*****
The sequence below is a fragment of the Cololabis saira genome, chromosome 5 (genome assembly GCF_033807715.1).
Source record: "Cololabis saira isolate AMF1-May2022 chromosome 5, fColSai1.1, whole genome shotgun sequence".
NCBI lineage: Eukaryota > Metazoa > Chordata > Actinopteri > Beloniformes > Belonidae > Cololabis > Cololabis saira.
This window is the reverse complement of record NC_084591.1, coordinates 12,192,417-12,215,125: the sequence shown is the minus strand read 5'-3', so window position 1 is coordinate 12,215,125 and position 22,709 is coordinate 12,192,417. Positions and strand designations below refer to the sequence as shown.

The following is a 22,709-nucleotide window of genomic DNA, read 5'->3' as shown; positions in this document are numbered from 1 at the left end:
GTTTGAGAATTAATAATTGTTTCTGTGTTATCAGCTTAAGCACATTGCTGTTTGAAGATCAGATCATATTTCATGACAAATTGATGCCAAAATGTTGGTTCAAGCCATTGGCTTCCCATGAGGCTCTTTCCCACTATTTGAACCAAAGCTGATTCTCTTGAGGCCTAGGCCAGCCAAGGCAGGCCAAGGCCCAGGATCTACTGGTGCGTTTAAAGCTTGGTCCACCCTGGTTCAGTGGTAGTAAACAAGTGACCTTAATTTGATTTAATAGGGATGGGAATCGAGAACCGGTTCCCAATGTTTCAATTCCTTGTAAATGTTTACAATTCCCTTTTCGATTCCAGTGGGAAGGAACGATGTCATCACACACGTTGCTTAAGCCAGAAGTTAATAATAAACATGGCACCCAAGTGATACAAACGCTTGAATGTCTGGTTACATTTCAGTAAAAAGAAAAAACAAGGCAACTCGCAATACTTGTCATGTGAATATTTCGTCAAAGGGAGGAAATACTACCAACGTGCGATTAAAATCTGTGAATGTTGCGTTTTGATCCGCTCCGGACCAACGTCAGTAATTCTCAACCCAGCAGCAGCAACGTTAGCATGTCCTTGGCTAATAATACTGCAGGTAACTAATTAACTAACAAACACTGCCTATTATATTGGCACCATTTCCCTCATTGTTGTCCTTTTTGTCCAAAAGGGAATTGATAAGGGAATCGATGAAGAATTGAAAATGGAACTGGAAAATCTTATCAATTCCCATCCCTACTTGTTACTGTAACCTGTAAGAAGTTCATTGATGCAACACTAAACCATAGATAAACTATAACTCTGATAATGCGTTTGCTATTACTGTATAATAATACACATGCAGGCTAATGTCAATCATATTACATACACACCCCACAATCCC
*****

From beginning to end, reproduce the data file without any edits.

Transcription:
The sequence below is a fragment of the Cololabis saira genome, chromosome 5 (genome assembly GCF_033807715.1).
Source record: "Cololabis saira isolate AMF1-May2022 chromosome 5, fColSai1.1, whole genome shotgun sequence".
NCBI lineage: Eukaryota > Metazoa > Chordata > Actinopteri > Beloniformes > Belonidae > Cololabis > Cololabis saira.
This window is the reverse complement of record NC_084591.1, coordinates 12,192,417-12,215,125: the sequence shown is the minus strand read 5'-3', so window position 1 is coordinate 12,215,125 and position 22,709 is coordinate 12,192,417. Positions and strand designations below refer to the sequence as shown.

The following is a 22,709-nucleotide window of genomic DNA, read 5'->3' as shown; positions in this document are numbered from 1 at the left end:
GTTTGAGAATTAATAATTGTTTCTGTGTTATCAGCTTAAGCACATTGCTGTTTGAAGATCAGATCATATTTCATGACAAATTGATGCCAAAATGTTGGTTCAAGCCATTGGCTTCCCATGAGGCTCTTTCCCACTATTTGAACCAAAGCTGATTCTCTTGAGGCCTAGGCCAGCCAAGGCAGGCCAAGGCCCAGGATCTACTGGTGCGTTTAAAGCTTGGTCCACCCTGGTTCAGTGGTAGTAAACAAGTGACCTTAATTTGATTTAATAGGGATGGGAATCGAGAACCGGTTCCCAATGTTTCAATTCCTTGTAAATGTTTACAATTCCCTTTTCGATTCCAGTGGGAAGGAACGATGTCATCACACACGTTGCTTAAGCCAGAAGTTAATAATAAACATGGCACCCAAGTGATACAAACGCTTGAATGTCTGGTTACATTTCAGTAAAAAGAAAAAACAAGGCAACTCGCAATACTTGTCATGTGAATATTTCGTCAAAGGGAGGAAATACTACCAACGTGCGATTAAAATCTGTGAATGTTGCGTTTTGATCCGCTCCGGACCAACGTCAGTAATTCTCAACCCAGCAGCAGCAACGTTAGCATGTCCTTGGCTAATAATACTGCAGGTAACTAATTAACTAACAAACACTGCCTATTATATTGGCACCATTTCCCTCATTGTTGTCCTTTTTGTCCAAAAGGGAATTGATAAGGGAATCGATGAAGAATTGAAAATGGAACTGGAAAATCTTATCAATTCCCATCCCTACTTGTTACTGTAACCTGTAAGAAGTTCATTGATGCAACACTAAACCATAGATAAACTATAACTCTGATAATGCGTTTGCTATTACTGTATAATAATACACATGCAGGCTAATGTCAATCATATTACATACACACCCCACAATCCC